# Querying Private Shotgun Entities

## Deep linking your way into the internal API.

I have been working on a site-local Shotgun cache in order to (1) eliminate the round-trip time to Shotgun's servers, and (2) allow for more expressive queries. This cache primarily operates as an API proxy; it satisfies any requests it can, but if it is missing anything it will forward the request to the real server, and cache the results for next time.

Schema changes are a major concern of mine. Instead of trying to perfectly anticipate how Shotgun will internally mutate data during a schema change, I have opted to simply discard any data affected by such a change.

This still requires me to be able to watch for these changes. My first thought was to watch the event log (by polling for new EventLogEntry entities), and this does show us a schema change, e.g. here is the entry for changing a field's type from "text" to "number":

  1 2 3 4 5 6 7 8 9 10 11 12 13 14 15 16 17 { 'type': 'EventLogEntry', 'id': 1996928, 'event_type': 'Shotgun_DisplayColumn_Change', 'attribute_name': 'data_type', 'entity': {'id': 2836, 'name': 'sg_text_field_1', 'type': 'DisplayColumn'}, 'meta': { 'attribute_name': 'data_type', 'entity_id': 2836, 'entity_type': 'DisplayColumn', 'field_data_type': 'text', 'new_value': 'number', 'old_value': 'text', 'type': 'attribute_change' }, 'user': {'id': 108, 'name': 'Mike Boers', 'type': 'HumanUser'} } 

The problem is that this doesn't mention anywhere what entity type this field is on! Where is CustomEntitity02 in all of this?

"It's okay, Mike", you might say. "You can just query the DisplayColumn entity!". Lets try:

  1 2 3 4 5 6 7 8 9 10 >>> sg.find_one('DisplayColumn', [('id', 'is', 2836)]) Traceback (most recent call last): ... shotgun_api3.shotgun.Fault: API read() invalid/missing string entity 'type': Valid entity types: ["ActionMenuItem", "ApiUser", "AppWelcomeUserConnection", "Asset", ... 

It turns out that DisplayColumn, along with PageSetting (and potentially more entity types) are considered private, and cannot be queried via the standard API.

So... how can we get that data?

### Exploiting Deep Links

It turns out that while these entities are private, you can still retrieve data from them via deep links; you just need to know where to look.

Lets start from that log entry, and hope there is an "entity_type" field on the DisplayColumn:

 1 2 >>> sg.find_one('EventLogEntry', [('id', 'is', 1996927)], ['entity.DisplayColumn.entity_type']) {'entity.DisplayColumn.entity_type': 'CustomEntity02', 'type': 'EventLogEntry', 'id': 1996927} 

Success!

### Getting Away from the Event Log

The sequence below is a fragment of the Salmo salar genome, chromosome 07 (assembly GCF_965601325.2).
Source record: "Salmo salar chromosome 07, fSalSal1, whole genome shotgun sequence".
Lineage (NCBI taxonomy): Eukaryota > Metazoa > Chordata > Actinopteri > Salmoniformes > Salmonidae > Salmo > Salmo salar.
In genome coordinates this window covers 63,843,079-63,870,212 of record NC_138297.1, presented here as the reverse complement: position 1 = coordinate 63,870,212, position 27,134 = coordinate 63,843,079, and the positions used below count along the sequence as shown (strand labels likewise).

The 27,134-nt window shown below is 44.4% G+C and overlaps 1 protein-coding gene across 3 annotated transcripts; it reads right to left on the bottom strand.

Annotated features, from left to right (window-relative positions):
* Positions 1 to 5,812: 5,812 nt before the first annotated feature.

Given the way the event log appears to work, there is bound to be at least one log entry for every entity that exists in the database, regardless of its public visibility. Since deep-links have recently become arbitrarily deep, you can now effectively bypass any privacy restrictions by linking through any log entry!

Lets run effectively the same query, but without needing a specific log entry:

 1 2 >>> sg.find_one('EventLogEntry', [('entity.DisplayColoumn.id', 'is', 2836)], ['entity.DisplayColumn.entity_type']) {'entity.DisplayColumn.entity_type': 'CustomEntity02', 'type': 'EventLogEntry', 'id': 1996918} 

You do still need to know what fields are available. Since the Javascript interface also needs to know this, if you take a look through the HTML source of any Shotgun page you will find something like:

 1  

If you load that script and un-minify it, you'll have a complete dump of the site's schema, including the private entities! Now, for example, we can see there is a "settings_json" field of PageSettings, so we can query how Shotgun represents everything about any given page:

 1 2 >>> sg.find_one('EventLogEntry', [('entity.PageSetting.page.Page.id', 'is', 1234)], ['entity.PageSetting.settings_json']) # insert huge dump of JSON here 

### But is it safe?

After asking Shotgun support this question, they replied:

Hmm, no that is not safe to count on (linking from events to other entities in general, and in particularly these internal ones). Expect that to go away at some point, soon. =) Aside from not wanting to leak internal API stuff out (we can disable that any time), allowing linking from the events table could lead to some incredibly bad performance problems, so we shouldn't have allowed that originally, and will need to figure out a nice way to deprecate it the future.

They may add the entity_type to the event log in the future, but in the mean time this is all we seem to have.

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